Jeremy Clopton, CFE, CPA, ACDA, CIDA
Director, Upstream Academy
One aspect of fraud examinations that is constantly changing is the use of technology for fraud prevention and detection, with an emphasis on detection. From rules-based systems, fraud analytics and artificial intelligence-based programs, examiners look to increase the effectiveness and efficiency of their work through the use of technology. However, it is critical to the management of fraud risk that examiners focus more of their efforts on the use of data and technology on the mitigation of fraud risk. This requires changing the mentality from using data reactively, e.g. responding to a hotline call, to using it proactively, e.g. looking for the areas where fraud is most likely to occur. Though there are many additional ways this can be accomplished, here are three ways you can use technology proactively:
Fraud risk assessment
One of the hallmarks of a successful anti-fraud program is the fraud risk assessment process. This includes identifying inherent risks, evaluating the likelihood and significance of these risks, evaluating controls and addressing the resultant risks. The evaluation of controls is an often overlooked, yet valuable, area in which to leverage data and technology. The controls provide you a set of rules to evaluate the data against. This will help you determine if the controls are, in fact, working as designed.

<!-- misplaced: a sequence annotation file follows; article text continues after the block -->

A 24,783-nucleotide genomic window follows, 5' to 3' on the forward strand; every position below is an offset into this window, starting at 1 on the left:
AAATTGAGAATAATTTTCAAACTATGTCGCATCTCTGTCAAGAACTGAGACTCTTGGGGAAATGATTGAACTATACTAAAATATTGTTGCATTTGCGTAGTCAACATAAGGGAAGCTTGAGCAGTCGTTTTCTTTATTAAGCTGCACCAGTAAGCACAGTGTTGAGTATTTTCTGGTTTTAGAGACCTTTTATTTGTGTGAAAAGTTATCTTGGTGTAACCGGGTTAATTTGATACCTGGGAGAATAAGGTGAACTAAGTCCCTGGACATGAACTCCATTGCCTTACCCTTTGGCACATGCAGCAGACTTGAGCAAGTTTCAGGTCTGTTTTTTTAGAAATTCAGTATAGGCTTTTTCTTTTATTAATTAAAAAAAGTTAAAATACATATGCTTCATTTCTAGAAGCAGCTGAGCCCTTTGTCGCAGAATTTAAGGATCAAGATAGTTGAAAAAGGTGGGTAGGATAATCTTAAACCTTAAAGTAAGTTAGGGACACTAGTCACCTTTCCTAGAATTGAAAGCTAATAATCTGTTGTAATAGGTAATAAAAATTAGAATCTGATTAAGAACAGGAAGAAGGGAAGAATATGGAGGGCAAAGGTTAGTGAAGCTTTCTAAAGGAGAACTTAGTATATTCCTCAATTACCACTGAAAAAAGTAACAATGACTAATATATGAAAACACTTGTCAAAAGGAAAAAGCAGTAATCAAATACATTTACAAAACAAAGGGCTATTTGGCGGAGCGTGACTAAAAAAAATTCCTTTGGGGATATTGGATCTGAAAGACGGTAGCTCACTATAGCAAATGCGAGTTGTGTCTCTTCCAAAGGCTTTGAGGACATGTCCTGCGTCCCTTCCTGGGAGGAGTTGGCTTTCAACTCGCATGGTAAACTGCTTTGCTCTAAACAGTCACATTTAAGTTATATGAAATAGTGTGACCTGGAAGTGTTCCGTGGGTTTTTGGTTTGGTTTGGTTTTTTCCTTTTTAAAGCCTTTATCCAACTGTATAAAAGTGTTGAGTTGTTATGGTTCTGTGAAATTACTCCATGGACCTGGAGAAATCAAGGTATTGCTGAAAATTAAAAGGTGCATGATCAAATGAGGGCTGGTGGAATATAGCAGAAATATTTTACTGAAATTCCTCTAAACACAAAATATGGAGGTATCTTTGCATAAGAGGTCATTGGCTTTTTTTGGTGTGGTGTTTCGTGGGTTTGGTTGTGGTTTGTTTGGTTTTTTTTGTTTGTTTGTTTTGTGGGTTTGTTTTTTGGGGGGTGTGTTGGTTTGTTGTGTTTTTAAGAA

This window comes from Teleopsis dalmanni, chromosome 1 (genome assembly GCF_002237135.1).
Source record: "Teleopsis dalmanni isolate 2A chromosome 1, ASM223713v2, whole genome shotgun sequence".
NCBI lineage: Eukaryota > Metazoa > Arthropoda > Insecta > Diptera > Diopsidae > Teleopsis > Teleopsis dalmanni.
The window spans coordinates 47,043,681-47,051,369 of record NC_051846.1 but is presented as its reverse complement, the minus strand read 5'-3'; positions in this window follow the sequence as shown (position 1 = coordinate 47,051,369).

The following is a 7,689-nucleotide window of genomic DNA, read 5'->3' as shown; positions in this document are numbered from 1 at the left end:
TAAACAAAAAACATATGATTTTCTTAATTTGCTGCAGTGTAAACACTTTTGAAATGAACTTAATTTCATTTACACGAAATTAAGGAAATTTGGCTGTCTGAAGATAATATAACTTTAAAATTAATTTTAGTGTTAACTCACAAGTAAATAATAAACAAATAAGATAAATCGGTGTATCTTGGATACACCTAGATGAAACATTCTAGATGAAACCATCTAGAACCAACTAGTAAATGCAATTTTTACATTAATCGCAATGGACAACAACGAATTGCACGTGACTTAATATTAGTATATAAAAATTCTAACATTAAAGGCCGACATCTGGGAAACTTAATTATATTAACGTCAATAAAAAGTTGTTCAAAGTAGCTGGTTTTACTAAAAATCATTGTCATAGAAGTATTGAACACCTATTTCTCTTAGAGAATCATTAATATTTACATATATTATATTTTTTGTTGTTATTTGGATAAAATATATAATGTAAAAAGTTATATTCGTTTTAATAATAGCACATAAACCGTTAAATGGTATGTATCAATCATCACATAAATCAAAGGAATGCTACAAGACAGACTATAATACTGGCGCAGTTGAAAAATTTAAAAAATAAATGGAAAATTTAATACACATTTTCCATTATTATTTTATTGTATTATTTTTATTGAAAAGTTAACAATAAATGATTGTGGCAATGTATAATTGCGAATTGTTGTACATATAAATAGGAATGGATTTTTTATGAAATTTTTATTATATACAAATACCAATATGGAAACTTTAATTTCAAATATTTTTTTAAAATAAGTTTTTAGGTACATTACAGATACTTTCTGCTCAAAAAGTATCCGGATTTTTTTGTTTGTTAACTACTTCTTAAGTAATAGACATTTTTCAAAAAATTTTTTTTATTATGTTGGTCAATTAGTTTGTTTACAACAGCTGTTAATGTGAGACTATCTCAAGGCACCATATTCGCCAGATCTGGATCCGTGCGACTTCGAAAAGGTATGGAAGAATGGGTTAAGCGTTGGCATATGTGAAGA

Continuous monitoring and continuous auditing programs
Though these two programs are owned by different groups in the organization (management and internal audit, most commonly), both are areas in which technology can improve effectiveness. This builds on the idea of using technology to improve the fraud risk assessment process. Once the highest risk areas are identified, implementing systems that leverage analytics and emerging technology to continuously analyze your data serves as a proactive assessment of the control structure.
The third area where proactive application of technology can benefit you is in the evaluation of the corporate culture. The tone of an organization plays a significant role in its overall fraud risk. This can be found through the analysis of unstructured data in the organization – email communications, instant messages, personnel appraisals and others. The culture of the organization becomes apparent in the evaluation of how individuals interact, communicate and conduct business within it. Many companies have policies that allow for this, though they only use the data in a reactive manner.
These three areas are some of the most effective ways you can use technology, data and analytics in a proactive manner. The overall objective in the proactive use is to identify fraud risks before they become fraud schemes, and even to identify fraud schemes earlier. It’s worth noting the use of technology, data and analytics proactively requires a high level of planning. Your challenge is now how will you plan to use the technology you have before fraud occurs.